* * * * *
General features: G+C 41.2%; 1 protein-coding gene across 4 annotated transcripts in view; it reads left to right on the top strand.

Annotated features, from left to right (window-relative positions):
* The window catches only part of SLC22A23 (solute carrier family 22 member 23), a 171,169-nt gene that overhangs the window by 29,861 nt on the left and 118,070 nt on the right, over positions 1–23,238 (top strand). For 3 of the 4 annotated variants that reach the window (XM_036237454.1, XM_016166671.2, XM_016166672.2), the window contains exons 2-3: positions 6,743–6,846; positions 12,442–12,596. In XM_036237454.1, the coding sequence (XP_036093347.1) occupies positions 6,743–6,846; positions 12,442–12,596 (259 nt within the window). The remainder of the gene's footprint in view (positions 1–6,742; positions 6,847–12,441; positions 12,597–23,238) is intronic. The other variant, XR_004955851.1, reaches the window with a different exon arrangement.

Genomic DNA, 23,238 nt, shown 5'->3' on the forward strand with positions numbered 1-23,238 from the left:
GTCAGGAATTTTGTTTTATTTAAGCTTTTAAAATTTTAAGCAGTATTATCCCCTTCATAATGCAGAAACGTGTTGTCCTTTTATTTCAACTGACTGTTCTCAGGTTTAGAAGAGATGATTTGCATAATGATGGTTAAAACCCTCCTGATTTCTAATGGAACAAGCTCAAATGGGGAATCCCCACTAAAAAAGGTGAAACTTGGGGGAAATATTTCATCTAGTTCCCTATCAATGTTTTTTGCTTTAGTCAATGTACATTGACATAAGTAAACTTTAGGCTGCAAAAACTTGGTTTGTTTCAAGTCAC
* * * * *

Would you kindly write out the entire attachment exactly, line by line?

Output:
General features: G+C 41.2%; 1 protein-coding gene across 4 annotated transcripts in view; it reads left to right on the top strand.

Annotated features, from left to right (window-relative positions):
* The window catches only part of SLC22A23 (solute carrier family 22 member 23), a 171,169-nt gene that overhangs the window by 29,861 nt on the left and 118,070 nt on the right, over positions 1–23,238 (top strand). For 3 of the 4 annotated variants that reach the window (XM_036237454.1, XM_016166671.2, XM_016166672.2), the window contains exons 2-3: positions 6,743–6,846; positions 12,442–12,596. In XM_036237454.1, the coding sequence (XP_036093347.1) occupies positions 6,743–6,846; positions 12,442–12,596 (259 nt within the window). The remainder of the gene's footprint in view (positions 1–6,742; positions 6,847–12,441; positions 12,597–23,238) is intronic. The other variant, XR_004955851.1, reaches the window with a different exon arrangement.

Genomic DNA, 23,238 nt, shown 5'->3' on the forward strand with positions numbered 1-23,238 from the left:
GTCAGGAATTTTGTTTTATTTAAGCTTTTAAAATTTTAAGCAGTATTATCCCCTTCATAATGCAGAAACGTGTTGTCCTTTTATTTCAACTGACTGTTCTCAGGTTTAGAAGAGATGATTTGCATAATGATGGTTAAAACCCTCCTGATTTCTAATGGAACAAGCTCAAATGGGGAATCCCCACTAAAAAAGGTGAAACTTGGGGGAAATATTTCATCTAGTTCCCTATCAATGTTTTTTGCTTTAGTCAATGTACATTGACATAAGTAAACTTTAGGCTGCAAAAACTTGGTTTGTTTCAAGTCAC